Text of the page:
While watching the video, I thought the words that Patricia McCloskey, of all people, would later echo: “What you saw happen to us, could happen to any of you.” But then the stories came out about Dao’s past. More than a decade earlier, he had been convicted of trafficking prescription drugs in exchange for sex. He’d lost his medical license, which had only been provisionally reinstated in 2015. He’d faced many complaints of anger issues.
For a while, I didn’t bother to read these reports, chalking it up to rumors and smearing. Dao’s background didn’t change the fact that what happened to him on the United flight was an injustice. But as Cathy Park Hong notes in Minor Feelings, to understand the complexity of Dao is to understand that he is not “some industrious automaton.” He did not fit an arc that I myself felt grafted onto: sacrifice + perseverance + hard work = acceptance. He did not become that friendly suburban doctor, quick to pick up the phone, ready to please you, make you feel better. His story did not seem to belong to suburbia at all.
To be clear, I’m not equating David Dao’s actions with my fictional characters possibly voting for Trump. I’m less interested in a character’s turn toward Trumpism than in my inability to imagine where exactly that turn would take them. Vietnamese Americans like Dao, many of them refugees and staunchly anti-Communist, are more likely to be Republican than Democrat. Chinese Americans include big pockets of right-wing voters, especially among a new wave of wealthy immigrants who move directly to the suburbs and couldn’t care less about the old methods of work-hard-speak-English-earn-their-love assimilation.
Asian Americans, on the whole, are less likely to belong to either political party. One reason for this, Hua Hsu argues in The New Yorker, may be how “they often seem too socially and linguistically fractured to effectively target.” Asian Americans are also the most economically divided group in the United States, and they’re experiencing huge spikes in unemployment during the pandemic, a shift that has gone underreported (as has the story of poverty in the suburbs in general, rising at a higher rate than in cities). When we look closer, the story of how we survive, find acceptance, and thrive is messy, even in the suburbs. For progressive Americans, there’s a temptation to read the headlines (even Republican Asian Americans prefer Biden!) and breathe a sigh of relief, as if all these people turning against Trump means that we’ll be okay. But there was never an easy we in this story of us.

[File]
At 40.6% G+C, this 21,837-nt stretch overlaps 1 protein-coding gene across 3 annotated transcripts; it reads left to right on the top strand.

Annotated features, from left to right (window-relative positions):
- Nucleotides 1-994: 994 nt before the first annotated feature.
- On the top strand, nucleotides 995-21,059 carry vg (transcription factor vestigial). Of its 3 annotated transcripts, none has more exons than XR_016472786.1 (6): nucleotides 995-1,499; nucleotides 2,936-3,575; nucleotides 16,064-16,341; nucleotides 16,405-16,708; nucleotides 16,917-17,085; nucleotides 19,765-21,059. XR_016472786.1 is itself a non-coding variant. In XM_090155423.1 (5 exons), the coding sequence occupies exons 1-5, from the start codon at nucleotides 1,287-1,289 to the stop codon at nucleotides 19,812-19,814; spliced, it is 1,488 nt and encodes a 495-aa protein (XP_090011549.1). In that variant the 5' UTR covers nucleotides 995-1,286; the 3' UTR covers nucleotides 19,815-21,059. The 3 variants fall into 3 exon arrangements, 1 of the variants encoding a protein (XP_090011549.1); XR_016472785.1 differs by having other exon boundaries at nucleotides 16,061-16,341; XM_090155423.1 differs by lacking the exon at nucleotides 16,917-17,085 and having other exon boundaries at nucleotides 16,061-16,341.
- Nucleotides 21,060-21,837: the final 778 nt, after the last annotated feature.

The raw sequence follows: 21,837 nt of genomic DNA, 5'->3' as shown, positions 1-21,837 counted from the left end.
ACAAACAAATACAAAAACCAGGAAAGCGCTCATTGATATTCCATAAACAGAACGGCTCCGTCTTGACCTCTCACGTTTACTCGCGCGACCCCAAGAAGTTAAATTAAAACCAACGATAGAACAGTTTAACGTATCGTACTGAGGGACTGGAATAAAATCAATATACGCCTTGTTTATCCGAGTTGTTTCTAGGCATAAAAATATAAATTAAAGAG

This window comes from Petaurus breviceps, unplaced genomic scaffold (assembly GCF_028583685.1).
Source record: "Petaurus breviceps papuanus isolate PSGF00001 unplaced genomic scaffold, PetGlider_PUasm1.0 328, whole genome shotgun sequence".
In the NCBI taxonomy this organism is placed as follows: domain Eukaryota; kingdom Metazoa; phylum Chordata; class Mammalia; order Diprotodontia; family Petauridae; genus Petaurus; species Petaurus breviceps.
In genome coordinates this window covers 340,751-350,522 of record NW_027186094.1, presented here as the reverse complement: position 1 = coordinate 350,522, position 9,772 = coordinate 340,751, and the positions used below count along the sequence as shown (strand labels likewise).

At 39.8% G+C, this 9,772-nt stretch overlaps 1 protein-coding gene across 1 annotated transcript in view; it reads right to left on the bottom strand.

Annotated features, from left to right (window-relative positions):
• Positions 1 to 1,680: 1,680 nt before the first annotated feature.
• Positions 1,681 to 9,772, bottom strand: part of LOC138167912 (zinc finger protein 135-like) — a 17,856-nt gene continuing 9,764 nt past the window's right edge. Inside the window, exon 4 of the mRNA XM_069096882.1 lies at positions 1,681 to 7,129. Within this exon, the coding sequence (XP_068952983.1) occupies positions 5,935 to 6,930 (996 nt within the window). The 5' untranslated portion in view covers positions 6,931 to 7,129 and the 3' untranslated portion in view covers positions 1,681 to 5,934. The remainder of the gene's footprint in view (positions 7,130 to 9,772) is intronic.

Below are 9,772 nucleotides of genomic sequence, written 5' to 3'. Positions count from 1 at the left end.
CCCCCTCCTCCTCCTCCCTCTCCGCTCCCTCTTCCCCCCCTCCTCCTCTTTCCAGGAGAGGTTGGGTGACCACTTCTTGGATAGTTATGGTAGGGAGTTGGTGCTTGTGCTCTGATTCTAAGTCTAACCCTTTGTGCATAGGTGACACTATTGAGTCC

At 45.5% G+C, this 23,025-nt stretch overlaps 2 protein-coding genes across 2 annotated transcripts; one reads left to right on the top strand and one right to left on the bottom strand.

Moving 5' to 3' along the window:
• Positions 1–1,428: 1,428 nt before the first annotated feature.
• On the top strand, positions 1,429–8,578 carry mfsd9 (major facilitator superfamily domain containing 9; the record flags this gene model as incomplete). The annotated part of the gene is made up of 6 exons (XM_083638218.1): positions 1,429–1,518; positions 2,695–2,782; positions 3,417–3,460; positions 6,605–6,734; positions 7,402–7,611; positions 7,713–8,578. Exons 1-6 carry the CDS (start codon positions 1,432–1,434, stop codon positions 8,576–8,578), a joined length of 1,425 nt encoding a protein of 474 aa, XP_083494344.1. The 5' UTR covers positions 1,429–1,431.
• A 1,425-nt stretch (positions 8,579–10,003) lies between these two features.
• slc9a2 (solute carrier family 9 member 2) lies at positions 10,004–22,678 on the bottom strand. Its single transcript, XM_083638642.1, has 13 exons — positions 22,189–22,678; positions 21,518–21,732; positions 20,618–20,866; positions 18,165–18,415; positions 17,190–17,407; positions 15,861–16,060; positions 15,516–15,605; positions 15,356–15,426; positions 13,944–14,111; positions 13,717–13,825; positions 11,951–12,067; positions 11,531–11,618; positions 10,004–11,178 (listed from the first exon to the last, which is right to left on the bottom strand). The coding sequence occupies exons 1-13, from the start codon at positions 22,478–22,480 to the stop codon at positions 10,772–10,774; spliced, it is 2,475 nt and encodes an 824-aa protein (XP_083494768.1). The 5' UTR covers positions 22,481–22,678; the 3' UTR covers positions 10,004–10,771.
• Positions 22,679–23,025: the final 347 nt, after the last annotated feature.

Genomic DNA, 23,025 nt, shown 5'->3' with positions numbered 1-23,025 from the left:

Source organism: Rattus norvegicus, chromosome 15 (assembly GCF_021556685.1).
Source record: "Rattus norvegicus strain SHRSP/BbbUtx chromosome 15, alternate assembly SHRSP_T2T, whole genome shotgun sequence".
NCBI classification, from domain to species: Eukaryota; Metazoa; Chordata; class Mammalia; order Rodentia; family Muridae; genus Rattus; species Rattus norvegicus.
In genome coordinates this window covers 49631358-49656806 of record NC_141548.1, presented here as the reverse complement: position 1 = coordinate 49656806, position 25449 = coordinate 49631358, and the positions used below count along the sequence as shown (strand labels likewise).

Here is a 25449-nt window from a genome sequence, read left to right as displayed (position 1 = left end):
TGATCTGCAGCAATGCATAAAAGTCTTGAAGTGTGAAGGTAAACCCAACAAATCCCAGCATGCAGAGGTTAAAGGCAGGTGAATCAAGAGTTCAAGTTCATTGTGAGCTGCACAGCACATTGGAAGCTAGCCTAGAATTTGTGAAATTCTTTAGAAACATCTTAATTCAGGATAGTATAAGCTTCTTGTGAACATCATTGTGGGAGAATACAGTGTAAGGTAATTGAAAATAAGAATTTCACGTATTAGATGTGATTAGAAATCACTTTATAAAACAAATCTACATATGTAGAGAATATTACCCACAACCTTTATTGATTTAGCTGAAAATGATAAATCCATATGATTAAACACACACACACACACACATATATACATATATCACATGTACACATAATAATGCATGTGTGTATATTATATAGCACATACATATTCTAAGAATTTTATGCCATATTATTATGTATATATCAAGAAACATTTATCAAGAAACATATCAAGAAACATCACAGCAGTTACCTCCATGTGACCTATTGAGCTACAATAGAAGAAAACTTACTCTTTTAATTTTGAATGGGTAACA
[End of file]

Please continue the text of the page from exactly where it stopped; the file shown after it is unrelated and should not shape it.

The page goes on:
The story of the suburbs is also a story of America. As Jason Diamond states in The Sprawl, “We don’t realize how suburban we’ve become, whether we live in a suburb or not.” It was only after I left Plano that I could look on it with fondness. I would remember how my dad would drive us past all those Taco Buenos, and never fail to creatively butcher the pronunciation of “bueno” to make me laugh. There was a comfort to that memory, how copies of a place could bring back a singular story from the edge of my mind.
I grew up among chain restaurants and sprinkler-fed lawns, highways stacked on top of highways and churches as big as shopping malls. I also grew up among faces that looked like mine, with languages that sounded like home, a home nevertheless built to be exclusive and far from the “integrated” spaces that Biden claims the suburbs he was raised in were. Now, after more than a decade, I’m living in the ’burbs of Dallas again. It’s different from what I remember, but it’s still a home, and like all homes, it’s hard to know what to make of it now. If we are to understand where we are going as a country, not just in November but beyond it, we ought to see the suburbs as they are. Because this feeling I get here is a contradiction, too: that there could be so many of us, yet there could be no we at all.
Simon Han is the author of Nights When Nothing Happened, forthcoming from Riverhead Books.